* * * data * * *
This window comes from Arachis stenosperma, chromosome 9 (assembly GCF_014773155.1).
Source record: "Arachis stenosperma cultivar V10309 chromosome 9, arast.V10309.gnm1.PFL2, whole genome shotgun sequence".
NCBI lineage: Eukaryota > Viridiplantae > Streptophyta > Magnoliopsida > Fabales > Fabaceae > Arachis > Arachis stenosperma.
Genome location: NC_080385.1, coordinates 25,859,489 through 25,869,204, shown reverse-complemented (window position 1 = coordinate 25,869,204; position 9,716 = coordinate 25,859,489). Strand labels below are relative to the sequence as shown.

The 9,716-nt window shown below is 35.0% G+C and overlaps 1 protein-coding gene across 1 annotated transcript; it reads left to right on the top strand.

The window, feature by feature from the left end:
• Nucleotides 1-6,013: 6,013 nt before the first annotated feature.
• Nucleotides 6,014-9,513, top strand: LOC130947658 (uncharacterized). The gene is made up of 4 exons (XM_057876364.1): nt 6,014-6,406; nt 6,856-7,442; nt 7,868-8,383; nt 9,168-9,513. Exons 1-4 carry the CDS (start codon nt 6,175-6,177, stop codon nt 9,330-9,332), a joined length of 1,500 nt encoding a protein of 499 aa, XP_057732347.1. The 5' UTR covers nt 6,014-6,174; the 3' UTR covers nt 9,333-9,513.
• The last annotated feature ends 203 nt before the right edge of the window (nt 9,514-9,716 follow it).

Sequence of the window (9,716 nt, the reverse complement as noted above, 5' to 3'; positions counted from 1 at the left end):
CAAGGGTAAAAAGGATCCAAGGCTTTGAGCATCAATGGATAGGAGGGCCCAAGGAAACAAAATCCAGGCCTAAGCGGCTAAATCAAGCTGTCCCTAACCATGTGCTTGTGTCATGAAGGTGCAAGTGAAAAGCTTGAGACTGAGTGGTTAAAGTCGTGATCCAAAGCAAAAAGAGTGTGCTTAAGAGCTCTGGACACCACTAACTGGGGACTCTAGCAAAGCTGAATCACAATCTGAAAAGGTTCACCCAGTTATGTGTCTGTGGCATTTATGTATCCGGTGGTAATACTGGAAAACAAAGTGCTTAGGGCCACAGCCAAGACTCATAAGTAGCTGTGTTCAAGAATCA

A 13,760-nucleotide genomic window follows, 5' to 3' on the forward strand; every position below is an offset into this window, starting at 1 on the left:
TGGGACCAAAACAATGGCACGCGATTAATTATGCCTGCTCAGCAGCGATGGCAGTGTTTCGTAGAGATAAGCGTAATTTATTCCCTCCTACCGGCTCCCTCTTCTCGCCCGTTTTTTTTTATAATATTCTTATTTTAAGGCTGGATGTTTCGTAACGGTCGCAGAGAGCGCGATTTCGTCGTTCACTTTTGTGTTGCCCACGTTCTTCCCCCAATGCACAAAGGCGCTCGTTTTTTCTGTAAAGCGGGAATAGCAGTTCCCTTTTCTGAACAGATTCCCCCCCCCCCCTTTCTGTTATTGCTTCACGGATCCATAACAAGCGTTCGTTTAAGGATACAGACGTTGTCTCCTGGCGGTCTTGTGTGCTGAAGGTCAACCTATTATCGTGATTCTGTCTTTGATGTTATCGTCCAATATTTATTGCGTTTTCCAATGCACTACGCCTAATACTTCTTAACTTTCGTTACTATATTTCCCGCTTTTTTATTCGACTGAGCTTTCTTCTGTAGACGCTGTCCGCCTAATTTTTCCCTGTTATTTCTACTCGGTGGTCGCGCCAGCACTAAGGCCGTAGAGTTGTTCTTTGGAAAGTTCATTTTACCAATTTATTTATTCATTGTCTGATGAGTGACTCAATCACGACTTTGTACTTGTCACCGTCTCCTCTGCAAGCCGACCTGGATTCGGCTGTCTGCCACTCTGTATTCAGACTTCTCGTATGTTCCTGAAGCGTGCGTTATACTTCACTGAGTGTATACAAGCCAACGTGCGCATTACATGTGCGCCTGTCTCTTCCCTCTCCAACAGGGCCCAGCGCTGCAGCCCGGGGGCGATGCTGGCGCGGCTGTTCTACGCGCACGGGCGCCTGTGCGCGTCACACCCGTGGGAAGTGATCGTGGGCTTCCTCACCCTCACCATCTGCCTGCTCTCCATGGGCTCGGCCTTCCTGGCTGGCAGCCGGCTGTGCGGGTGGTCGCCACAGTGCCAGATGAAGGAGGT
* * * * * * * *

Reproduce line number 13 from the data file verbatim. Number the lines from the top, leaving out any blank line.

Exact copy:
TGGGACCAAAACAATGGCACGCGATTAATTATGCCTGCTCAGCAGCGATGGCAGTGTTTCGTAGAGATAAGCGTAATTTATTCCCTCCTACCGGCTCCCTCTTCTCGCCCGTTTTTTTTTATAATATTCTTATTTTAAGGCTGGATGTTTCGTAACGGTCGCAGAGAGCGCGATTTCGTCGTTCACTTTTGTGTTGCCCACGTTCTTCCCCCAATGCACAAAGGCGCTCGTTTTTTCTGTAAAGCGGGAATAGCAGTTCCCTTTTCTGAACAGATTCCCCCCCCCCCCTTTCTGTTATTGCTTCACGGATCCATAACAAGCGTTCGTTTAAGGATACAGACGTTGTCTCCTGGCGGTCTTGTGTGCTGAAGGTCAACCTATTATCGTGATTCTGTCTTTGATGTTATCGTCCAATATTTATTGCGTTTTCCAATGCACTACGCCTAATACTTCTTAACTTTCGTTACTATATTTCCCGCTTTTTTATTCGACTGAGCTTTCTTCTGTAGACGCTGTCCGCCTAATTTTTCCCTGTTATTTCTACTCGGTGGTCGCGCCAGCACTAAGGCCGTAGAGTTGTTCTTTGGAAAGTTCATTTTACCAATTTATTTATTCATTGTCTGATGAGTGACTCAATCACGACTTTGTACTTGTCACCGTCTCCTCTGCAAGCCGACCTGGATTCGGCTGTCTGCCACTCTGTATTCAGACTTCTCGTATGTTCCTGAAGCGTGCGTTATACTTCACTGAGTGTATACAAGCCAACGTGCGCATTACATGTGCGCCTGTCTCTTCCCTCTCCAACAGGGCCCAGCGCTGCAGCCCGGGGGCGATGCTGGCGCGGCTGTTCTACGCGCACGGGCGCCTGTGCGCGTCACACCCGTGGGAAGTGATCGTGGGCTTCCTCACCCTCACCATCTGCCTGCTCTCCATGGGCTCGGCCTTCCTGGCTGGCAGCCGGCTGTGCGGGTGGTCGCCACAGTGCCAGATGAAGGAGGT